Debt is not bad itself. In fact, debt is required to ensure an economy grows, so that the entrepreneurs have capital to start new businesses or grow their current businesses, creating jobs and wealth. However, you need to make sure the people you lend to are able to pay back.

From a macroeconomic perspective, Germany and the whole EU should benefit in the future from the current bailouts as far as the money is well placed (e.g. if the Spanish see the outcome from this crisis, they will have money to buy more Mercedes, BMW, etc...) Here is were the EU authorities have to play a role.
18:16 June 12, 2012 by Leo Strauss

My dear friend, I wrote that the Bild is an `organ` of the elites, not that it represents the elites.

Please read the `idiot`s` comments more carefully before you go on to misquote them in order to set up your own cheap strawman argument.

The reality is that the kleptocrats who are committing these crimes are often both public servants and banksters. It is a revolving door arrangement and so trying to pin the blame on one group or the other is futile. Both are hopelessly corrupt. Do a background check on these people to find out that they work for Goldman-Sachs, then the ECB, then are consultants to some administration, then its back to the Deutsche Bank, and so on.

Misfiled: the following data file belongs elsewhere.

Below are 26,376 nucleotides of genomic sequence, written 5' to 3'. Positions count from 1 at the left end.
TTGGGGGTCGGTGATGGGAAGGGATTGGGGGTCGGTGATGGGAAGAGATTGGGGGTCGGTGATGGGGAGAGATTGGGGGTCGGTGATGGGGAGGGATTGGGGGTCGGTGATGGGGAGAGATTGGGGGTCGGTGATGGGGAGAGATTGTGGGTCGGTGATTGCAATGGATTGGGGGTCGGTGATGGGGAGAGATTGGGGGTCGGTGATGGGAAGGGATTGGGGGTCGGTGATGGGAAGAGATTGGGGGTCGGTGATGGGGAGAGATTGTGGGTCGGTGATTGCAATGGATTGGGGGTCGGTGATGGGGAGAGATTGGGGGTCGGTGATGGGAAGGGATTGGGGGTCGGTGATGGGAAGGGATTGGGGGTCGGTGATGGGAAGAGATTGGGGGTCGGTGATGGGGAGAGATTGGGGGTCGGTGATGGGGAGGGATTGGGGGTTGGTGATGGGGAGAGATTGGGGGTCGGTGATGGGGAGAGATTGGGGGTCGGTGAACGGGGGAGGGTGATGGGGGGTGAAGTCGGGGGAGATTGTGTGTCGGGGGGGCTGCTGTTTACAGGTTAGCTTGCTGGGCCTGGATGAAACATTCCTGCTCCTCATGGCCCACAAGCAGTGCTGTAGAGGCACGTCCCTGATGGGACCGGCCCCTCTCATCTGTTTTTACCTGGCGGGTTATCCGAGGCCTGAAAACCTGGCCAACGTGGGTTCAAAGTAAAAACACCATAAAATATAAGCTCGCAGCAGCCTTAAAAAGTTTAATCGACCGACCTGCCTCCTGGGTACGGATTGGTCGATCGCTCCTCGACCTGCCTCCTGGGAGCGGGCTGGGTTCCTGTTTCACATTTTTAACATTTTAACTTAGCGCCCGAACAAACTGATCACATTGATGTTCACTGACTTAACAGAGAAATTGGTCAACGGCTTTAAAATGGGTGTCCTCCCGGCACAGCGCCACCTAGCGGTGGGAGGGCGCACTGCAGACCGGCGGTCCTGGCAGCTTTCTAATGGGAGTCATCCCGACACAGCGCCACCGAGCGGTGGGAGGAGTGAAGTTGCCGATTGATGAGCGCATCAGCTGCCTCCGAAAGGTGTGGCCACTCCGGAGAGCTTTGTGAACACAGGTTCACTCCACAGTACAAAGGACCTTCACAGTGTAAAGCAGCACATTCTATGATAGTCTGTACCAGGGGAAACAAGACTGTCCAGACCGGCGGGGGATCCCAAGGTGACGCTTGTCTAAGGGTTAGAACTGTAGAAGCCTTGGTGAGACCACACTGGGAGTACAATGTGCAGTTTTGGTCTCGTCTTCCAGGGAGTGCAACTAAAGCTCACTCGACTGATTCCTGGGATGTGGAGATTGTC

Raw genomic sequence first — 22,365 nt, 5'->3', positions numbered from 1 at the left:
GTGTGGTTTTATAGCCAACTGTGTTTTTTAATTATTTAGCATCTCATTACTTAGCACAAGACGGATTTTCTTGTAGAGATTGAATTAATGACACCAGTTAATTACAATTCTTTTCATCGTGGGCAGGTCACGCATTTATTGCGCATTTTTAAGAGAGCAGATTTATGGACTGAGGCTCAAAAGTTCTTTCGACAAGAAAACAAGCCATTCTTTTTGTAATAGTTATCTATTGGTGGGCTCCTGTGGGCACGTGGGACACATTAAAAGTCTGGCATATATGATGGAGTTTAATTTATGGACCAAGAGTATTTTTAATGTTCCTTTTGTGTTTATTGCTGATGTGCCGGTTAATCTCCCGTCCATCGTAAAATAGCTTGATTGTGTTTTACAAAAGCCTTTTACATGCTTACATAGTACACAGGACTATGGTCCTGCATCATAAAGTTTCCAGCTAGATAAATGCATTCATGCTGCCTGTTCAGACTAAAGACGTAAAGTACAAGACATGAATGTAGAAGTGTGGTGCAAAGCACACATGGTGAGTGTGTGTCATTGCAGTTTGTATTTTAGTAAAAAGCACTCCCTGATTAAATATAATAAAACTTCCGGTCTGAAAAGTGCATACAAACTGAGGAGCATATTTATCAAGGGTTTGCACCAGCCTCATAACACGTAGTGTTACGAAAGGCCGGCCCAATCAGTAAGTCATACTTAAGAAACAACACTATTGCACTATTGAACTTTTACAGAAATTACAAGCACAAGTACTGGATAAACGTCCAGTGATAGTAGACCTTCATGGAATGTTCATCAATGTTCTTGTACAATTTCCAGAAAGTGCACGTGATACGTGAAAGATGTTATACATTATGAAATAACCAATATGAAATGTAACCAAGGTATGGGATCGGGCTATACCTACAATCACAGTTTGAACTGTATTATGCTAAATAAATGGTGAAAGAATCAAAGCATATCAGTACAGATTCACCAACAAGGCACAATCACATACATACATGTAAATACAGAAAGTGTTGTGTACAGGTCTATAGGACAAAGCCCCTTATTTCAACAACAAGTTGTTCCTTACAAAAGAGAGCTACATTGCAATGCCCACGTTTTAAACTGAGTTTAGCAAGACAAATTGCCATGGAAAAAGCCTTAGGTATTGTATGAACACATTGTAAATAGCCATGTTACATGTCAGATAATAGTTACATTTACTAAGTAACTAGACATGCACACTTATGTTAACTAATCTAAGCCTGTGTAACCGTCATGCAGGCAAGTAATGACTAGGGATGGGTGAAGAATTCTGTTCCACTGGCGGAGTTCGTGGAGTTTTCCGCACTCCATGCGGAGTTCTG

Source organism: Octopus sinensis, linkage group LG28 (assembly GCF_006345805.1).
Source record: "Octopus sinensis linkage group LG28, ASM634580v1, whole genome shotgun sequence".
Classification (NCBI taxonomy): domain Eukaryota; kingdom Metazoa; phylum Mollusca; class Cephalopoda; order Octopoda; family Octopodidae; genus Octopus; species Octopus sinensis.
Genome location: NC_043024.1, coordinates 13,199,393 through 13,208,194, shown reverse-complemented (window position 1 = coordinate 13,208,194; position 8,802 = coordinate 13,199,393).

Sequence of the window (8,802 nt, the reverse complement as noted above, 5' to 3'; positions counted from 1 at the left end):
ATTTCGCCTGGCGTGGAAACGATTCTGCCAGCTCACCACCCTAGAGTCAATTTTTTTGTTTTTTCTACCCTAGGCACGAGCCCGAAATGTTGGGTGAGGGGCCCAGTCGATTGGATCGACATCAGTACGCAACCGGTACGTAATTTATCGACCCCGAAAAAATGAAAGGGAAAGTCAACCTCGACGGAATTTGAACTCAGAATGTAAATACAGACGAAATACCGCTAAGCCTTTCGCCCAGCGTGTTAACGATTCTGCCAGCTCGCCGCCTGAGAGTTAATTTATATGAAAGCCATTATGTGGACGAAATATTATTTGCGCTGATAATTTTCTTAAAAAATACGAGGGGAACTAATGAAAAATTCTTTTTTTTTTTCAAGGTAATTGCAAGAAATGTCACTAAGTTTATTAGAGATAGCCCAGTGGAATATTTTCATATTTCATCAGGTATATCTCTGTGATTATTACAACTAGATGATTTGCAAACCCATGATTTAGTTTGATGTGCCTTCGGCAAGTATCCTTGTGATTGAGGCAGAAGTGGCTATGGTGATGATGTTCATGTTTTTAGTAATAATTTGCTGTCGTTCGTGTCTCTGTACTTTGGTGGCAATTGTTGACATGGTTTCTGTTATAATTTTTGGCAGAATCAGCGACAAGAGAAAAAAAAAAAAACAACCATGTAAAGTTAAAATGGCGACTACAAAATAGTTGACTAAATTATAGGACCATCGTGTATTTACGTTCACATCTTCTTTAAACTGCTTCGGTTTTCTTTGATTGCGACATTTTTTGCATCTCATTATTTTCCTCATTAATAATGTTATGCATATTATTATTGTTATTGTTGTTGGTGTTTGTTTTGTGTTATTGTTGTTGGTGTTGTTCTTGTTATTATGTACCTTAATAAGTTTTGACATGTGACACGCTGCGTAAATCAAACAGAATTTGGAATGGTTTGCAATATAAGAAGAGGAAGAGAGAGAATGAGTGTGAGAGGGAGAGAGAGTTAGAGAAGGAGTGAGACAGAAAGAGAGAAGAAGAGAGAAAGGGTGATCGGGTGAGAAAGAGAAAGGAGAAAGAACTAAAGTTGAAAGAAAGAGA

The fact is, that the laws set up to govern the finances of the EU have not been followed. They have been bent, broken and ignored. Cui bono?

How about a return to the Rule of Law?
19:03 June 12, 2012 by IchBinKönig
@ Leo Strauss

Oh, I know the Kleptocrats are corrupt. But I also know that theLoco.de crew wants nothing more than for the EU to continue stronger and bigger than ever. Democracy is secondary to this crew. Which is why theLoco's never place blame on the Kleptocrats, no. They want the Kleptocrats to create even more debt, possibly even Euro bonds. No way do they want this doomed ride to end. They will just blame the Strawman banksters instead. Its only tax payer money. After all, who is going to pay for their social welfare for typing their 'Rah Rah Rah! Government' posts at the Loco.de if the current social Netz Government fails? nobody.
19:37 June 12, 2012 by Leo Strauss

I`m not sure who you are refering to by `theloco.de crew`. Is it theLocal itself or a group of posters?

Anyway, you seem to be very exasperated with the current situation, as well you should be. People should be very angry about what is going on and terrified at the prospect of world events continuing along their current tangent.